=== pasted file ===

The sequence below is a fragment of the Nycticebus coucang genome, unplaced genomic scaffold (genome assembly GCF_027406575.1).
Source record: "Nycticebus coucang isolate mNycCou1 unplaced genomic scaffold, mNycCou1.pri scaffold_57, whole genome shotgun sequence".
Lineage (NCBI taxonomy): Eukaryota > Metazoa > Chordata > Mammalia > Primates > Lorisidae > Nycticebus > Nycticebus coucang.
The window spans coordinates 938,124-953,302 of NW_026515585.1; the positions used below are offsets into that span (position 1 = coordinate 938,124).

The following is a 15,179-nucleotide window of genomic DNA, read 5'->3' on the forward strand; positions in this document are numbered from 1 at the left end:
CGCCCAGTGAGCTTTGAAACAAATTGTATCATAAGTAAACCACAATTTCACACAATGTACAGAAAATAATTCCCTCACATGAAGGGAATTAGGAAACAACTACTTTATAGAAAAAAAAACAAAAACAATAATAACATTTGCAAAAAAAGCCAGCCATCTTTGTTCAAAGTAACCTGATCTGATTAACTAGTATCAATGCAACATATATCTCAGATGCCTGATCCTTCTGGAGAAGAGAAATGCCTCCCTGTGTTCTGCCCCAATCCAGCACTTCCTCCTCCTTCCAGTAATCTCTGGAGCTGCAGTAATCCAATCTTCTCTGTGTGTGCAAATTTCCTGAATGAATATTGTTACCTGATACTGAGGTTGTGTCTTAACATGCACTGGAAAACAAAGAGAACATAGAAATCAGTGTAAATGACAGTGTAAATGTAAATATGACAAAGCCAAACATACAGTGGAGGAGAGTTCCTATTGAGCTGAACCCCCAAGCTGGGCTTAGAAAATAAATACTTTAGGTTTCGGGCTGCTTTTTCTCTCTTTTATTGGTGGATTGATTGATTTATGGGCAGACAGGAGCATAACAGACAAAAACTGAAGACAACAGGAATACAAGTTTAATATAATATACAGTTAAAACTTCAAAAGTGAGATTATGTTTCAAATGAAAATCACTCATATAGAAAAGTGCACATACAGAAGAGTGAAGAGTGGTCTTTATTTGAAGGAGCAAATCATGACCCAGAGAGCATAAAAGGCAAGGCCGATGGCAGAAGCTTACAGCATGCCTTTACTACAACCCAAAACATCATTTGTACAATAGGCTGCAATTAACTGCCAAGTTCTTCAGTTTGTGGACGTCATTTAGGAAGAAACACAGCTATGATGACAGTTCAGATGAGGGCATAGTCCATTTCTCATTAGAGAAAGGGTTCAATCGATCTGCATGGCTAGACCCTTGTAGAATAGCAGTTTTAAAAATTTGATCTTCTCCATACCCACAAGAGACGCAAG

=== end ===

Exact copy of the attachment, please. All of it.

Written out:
The sequence below is a fragment of the Nycticebus coucang genome, unplaced genomic scaffold (genome assembly GCF_027406575.1).
Source record: "Nycticebus coucang isolate mNycCou1 unplaced genomic scaffold, mNycCou1.pri scaffold_57, whole genome shotgun sequence".
Lineage (NCBI taxonomy): Eukaryota > Metazoa > Chordata > Mammalia > Primates > Lorisidae > Nycticebus > Nycticebus coucang.
The window spans coordinates 938,124-953,302 of NW_026515585.1; the positions used below are offsets into that span (position 1 = coordinate 938,124).

The following is a 15,179-nucleotide window of genomic DNA, read 5'->3' on the forward strand; positions in this document are numbered from 1 at the left end:
CGCCCAGTGAGCTTTGAAACAAATTGTATCATAAGTAAACCACAATTTCACACAATGTACAGAAAATAATTCCCTCACATGAAGGGAATTAGGAAACAACTACTTTATAGAAAAAAAAACAAAAACAATAATAACATTTGCAAAAAAAGCCAGCCATCTTTGTTCAAAGTAACCTGATCTGATTAACTAGTATCAATGCAACATATATCTCAGATGCCTGATCCTTCTGGAGAAGAGAAATGCCTCCCTGTGTTCTGCCCCAATCCAGCACTTCCTCCTCCTTCCAGTAATCTCTGGAGCTGCAGTAATCCAATCTTCTCTGTGTGTGCAAATTTCCTGAATGAATATTGTTACCTGATACTGAGGTTGTGTCTTAACATGCACTGGAAAACAAAGAGAACATAGAAATCAGTGTAAATGACAGTGTAAATGTAAATATGACAAAGCCAAACATACAGTGGAGGAGAGTTCCTATTGAGCTGAACCCCCAAGCTGGGCTTAGAAAATAAATACTTTAGGTTTCGGGCTGCTTTTTCTCTCTTTTATTGGTGGATTGATTGATTTATGGGCAGACAGGAGCATAACAGACAAAAACTGAAGACAACAGGAATACAAGTTTAATATAATATACAGTTAAAACTTCAAAAGTGAGATTATGTTTCAAATGAAAATCACTCATATAGAAAAGTGCACATACAGAAGAGTGAAGAGTGGTCTTTATTTGAAGGAGCAAATCATGACCCAGAGAGCATAAAAGGCAAGGCCGATGGCAGAAGCTTACAGCATGCCTTTACTACAACCCAAAACATCATTTGTACAATAGGCTGCAATTAACTGCCAAGTTCTTCAGTTTGTGGACGTCATTTAGGAAGAAACACAGCTATGATGACAGTTCAGATGAGGGCATAGTCCATTTCTCATTAGAGAAAGGGTTCAATCGATCTGCATGGCTAGACCCTTGTAGAATAGCAGTTTTAAAAATTTGATCTTCTCCATACCCACAAGAGACGCAAG